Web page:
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Diabetologia

, Volume 61, Issue 2, pp 317–330 | Cite as

Sugar-sweetened beverage intake associations with fasting glucose and insulin concentrations are not modified by selected genetic variants in a ChREBP-FGF21 pathway: a meta-analysis

  • Nicola M. McKeown
  • Hassan S. Dashti
  • Jiantao Ma
  • Danielle E. Haslam
  • Jessica C. Kiefte-de Jong
  • Caren E. Smith
  • Toshiko Tanaka
  • Mariaelisa Graff
  • Rozenn N. Lemaitre
  • Denis Rybin
  • Emily Sonestedt
  • Alexis C. Frazier-Wood
  • Dennis O. Mook-Kanamori
  • Yanping Li
  • Carol A. Wang
  • Elisabeth T. M. Leermakers
  • Vera Mikkilä
  • Kristin L. Young
  • Kenneth J. Mukamal
  • L. Adrienne Cupples
  • Christina-Alexandra Schulz
  • Tzu-An Chen
  • Ruifang Li-Gao
  • Tao Huang
  • Wendy H. Oddy
  • Olli Raitakari
  • Kenneth Rice
  • James B. Meigs
  • Ulrika Ericson
  • Lyn M. Steffen
  • Frits R. Rosendaal
  • Albert Hofman
  • Mika Kähönen
  • Bruce M. Psaty
  • Louise Brunkwall
  • Andre G. Uitterlinden
  • Jorma Viikari
  • David S. Siscovick
  • Ilkka Seppälä
  • Kari E. North
  • Dariush Mozaffarian
  • Josée Dupuis
  • Marju Orho-Melander
  • Stephen S. Rich
  • Renée de Mutsert
  • Lu Qi
  • Craig E. Pennell
  • Oscar H. Franco
  • Terho Lehtimäki
  • Mark A. Herman
Article

Abstract

Aims/hypothesis

Sugar-sweetened beverages (SSBs) are a major dietary contributor to fructose intake. A molecular pathway involving the carbohydrate responsive element-binding protein (ChREBP) and the metabolic hormone fibroblast growth factor 21 (FGF21) may influence sugar metabolism and, thereby, contribute to fructose-induced metabolic disease. We hypothesise that common variants in 11 genes involved in fructose metabolism and the ChREBP-FGF21 pathway may interact with SSB intake to exacerbate positive associations between higher SSB intake and glycaemic traits.

Methods

Data from 11 cohorts (six discovery and five replication) in the CHARGE (Cohorts for Heart and Aging Research in Genomic Epidemiology) Consortium provided association and interaction results from 34,748 adults of European descent. SSB intake (soft drinks, fruit punches, lemonades or other fruit drinks) was derived from food-frequency questionnaires and food diaries. In fixed-effects meta-analyses, we quantified: (1) the associations between SSBs and glycaemic traits (fasting glucose and fasting insulin); and (2) the interactions between SSBs and 18 independent SNPs related to the ChREBP-FGF21 pathway.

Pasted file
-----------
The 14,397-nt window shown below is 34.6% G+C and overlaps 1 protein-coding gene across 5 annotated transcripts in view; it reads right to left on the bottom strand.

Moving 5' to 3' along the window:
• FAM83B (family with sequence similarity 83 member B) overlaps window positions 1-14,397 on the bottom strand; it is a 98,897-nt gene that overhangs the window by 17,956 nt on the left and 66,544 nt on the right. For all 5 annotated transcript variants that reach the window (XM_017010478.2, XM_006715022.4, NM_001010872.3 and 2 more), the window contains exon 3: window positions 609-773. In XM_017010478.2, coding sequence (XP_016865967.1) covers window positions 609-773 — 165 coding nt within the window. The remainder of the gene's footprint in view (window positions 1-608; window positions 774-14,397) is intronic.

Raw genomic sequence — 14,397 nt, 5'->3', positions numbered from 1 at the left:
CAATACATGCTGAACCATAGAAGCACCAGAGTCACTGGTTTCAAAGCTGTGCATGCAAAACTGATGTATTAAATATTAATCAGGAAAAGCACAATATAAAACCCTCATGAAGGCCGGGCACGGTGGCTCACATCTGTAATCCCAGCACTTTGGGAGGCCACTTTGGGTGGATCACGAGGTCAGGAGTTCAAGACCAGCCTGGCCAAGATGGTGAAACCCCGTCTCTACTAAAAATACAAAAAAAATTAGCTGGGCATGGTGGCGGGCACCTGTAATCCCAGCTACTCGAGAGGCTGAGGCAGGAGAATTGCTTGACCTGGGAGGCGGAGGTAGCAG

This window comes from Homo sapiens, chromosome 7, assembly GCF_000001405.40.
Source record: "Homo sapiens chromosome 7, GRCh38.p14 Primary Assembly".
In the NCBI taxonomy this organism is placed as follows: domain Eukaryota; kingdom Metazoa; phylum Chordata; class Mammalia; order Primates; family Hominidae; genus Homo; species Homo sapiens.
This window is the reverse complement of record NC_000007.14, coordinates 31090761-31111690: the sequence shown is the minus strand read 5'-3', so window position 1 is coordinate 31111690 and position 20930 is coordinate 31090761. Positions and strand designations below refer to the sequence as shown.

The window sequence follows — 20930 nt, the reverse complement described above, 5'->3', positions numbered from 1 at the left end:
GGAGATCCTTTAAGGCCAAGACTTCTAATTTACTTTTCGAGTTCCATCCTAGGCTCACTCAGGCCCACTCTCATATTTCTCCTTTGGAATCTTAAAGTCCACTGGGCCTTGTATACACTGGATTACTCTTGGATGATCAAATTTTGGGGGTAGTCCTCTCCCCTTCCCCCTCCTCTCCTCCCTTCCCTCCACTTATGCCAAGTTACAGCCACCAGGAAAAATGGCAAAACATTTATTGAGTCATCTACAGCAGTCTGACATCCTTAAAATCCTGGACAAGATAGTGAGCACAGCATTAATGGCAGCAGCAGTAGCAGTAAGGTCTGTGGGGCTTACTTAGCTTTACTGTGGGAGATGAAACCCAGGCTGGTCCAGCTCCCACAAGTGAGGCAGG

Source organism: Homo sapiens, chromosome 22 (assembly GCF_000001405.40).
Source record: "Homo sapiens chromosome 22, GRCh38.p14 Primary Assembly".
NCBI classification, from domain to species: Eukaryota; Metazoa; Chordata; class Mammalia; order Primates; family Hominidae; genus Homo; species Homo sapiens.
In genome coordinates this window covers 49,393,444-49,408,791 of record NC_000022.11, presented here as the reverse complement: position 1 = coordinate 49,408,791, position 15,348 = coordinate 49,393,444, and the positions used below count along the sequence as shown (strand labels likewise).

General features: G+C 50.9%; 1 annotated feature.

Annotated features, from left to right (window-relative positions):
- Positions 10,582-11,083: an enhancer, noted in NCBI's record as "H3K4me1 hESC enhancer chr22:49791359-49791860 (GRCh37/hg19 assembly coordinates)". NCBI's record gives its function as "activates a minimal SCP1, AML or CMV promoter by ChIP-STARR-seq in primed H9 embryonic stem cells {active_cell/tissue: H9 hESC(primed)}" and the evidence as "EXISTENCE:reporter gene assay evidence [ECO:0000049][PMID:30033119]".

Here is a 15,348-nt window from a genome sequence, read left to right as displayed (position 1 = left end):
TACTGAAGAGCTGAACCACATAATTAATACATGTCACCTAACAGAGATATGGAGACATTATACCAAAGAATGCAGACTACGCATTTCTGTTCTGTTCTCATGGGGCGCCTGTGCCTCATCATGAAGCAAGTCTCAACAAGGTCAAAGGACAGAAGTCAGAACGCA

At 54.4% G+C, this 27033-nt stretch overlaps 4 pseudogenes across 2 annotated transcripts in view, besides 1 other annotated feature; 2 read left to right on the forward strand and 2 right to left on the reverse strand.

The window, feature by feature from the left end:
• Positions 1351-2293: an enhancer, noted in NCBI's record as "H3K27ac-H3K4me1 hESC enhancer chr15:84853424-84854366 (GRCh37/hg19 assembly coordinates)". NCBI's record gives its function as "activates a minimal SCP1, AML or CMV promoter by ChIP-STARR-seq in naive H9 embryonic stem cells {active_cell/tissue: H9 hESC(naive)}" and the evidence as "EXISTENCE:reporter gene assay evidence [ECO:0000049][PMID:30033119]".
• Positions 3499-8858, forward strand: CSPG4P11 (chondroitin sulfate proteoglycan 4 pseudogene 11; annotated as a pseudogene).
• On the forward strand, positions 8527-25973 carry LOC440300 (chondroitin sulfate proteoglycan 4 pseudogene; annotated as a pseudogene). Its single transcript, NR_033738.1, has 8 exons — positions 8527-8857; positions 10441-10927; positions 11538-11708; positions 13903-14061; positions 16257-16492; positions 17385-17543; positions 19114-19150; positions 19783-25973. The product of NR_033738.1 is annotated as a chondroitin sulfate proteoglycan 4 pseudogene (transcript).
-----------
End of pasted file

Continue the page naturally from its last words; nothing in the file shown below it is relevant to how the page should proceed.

Results

In our combined meta-analyses of discovery and replication cohorts, after adjustment for age, sex, energy intake, BMI and other dietary covariates, each additional serving of SSB intake was associated with higher fasting glucose (β ± SE 0.014 ± 0.004 [mmol/l], p = 1.5 × 10−3) and higher fasting insulin (0.030 ± 0.005 [log e pmol/l], p = 2.0 × 10−10). No significant interactions on glycaemic traits were observed between SSB intake and selected SNPs. While a suggestive interaction was observed in the discovery cohorts with a SNP (rs1542423) in the β-Klotho (KLB) locus on fasting insulin (0.030 ± 0.011 log e pmol/l, uncorrected p = 0.006), results in the replication cohorts and combined meta-analyses were non-significant.

Conclusions/interpretation

In this large meta-analysis, we observed that SSB intake was associated with higher fasting glucose and insulin. Although a suggestive interaction with a genetic variant in the ChREBP-FGF21 pathway was observed in the discovery cohorts, this observation was not confirmed in the replication analysis.

Trial registration

Trials related to this study were registered at clinicaltrials.gov as NCT00005131 (Atherosclerosis Risk in Communities), NCT00005133 (Cardiovascular Health Study), NCT00005121 (Framingham Offspring Study), NCT00005487 (Multi-Ethnic Study of Atherosclerosis) and NCT00005152 (Nurses’ Health Study).

Keywords

Carbohydrate metabolism Epidemiology Genetics Meta-analysis Nutrition Type 2 diabetes